Punjab has faced barriers to providing adequate housing to poor households Availability of urban land at affordable price, rising costs of construction; high fees and taxes, poor design and quality of construction,lack interest among private developers, locational disadvantages, unfavourable development norms and densities and FAR, poor quality of mass housing,are blocking these policies.Urgent steps are needed to address these barriers.
Slum growth is a spontaneous and legitimate part of urban economic growth that needs to be integrated with the formal planning process through participatory approaches. All income classes need to contribute towards defining of the shape, design and quality of services in the city.Big cities with high land prices are not only out pricing the poor but also the middle income group.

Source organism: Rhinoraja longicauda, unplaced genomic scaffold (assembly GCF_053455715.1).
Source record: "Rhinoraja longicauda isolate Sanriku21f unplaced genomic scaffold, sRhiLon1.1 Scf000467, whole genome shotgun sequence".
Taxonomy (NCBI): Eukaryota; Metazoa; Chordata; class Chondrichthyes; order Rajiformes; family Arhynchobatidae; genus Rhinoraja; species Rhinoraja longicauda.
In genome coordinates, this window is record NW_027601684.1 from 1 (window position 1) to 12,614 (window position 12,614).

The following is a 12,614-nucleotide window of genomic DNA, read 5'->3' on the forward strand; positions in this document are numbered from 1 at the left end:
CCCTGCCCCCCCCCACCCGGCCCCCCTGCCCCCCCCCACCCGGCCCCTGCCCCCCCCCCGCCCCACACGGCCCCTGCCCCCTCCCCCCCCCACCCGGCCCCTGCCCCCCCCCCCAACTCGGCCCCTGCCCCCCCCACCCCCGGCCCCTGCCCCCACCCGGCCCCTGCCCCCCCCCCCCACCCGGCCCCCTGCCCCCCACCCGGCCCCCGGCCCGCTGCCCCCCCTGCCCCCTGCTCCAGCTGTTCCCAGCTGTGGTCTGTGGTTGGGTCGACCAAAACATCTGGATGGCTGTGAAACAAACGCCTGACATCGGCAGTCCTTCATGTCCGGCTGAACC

Paradox of housing shortage and vacant houses: It is ironical that while there is so much housing shortage large number of new houses is also lying vacant. This is happening not only in high income categories for the purpose of speculation but also in low income housing where houses do not meet the requirement of the poor people. As much as 10.63 per cent of total urban houses in Punjab were recorded as vacant in the census of 2011. Nationally, according to the 2011 census, in urban India 12 million units are vacant; but the shortfall in housing is 18.78 million units. The crucial need is to ensure people get access to existing and new housing to lessen the burden to build newer units. This also means that if the incentive programme for the affordable housing is not designed and implemented well it may further incite misuse of subsidy available for affordable housing for speculationand defeat the purpose of meeting the housing need of all poor.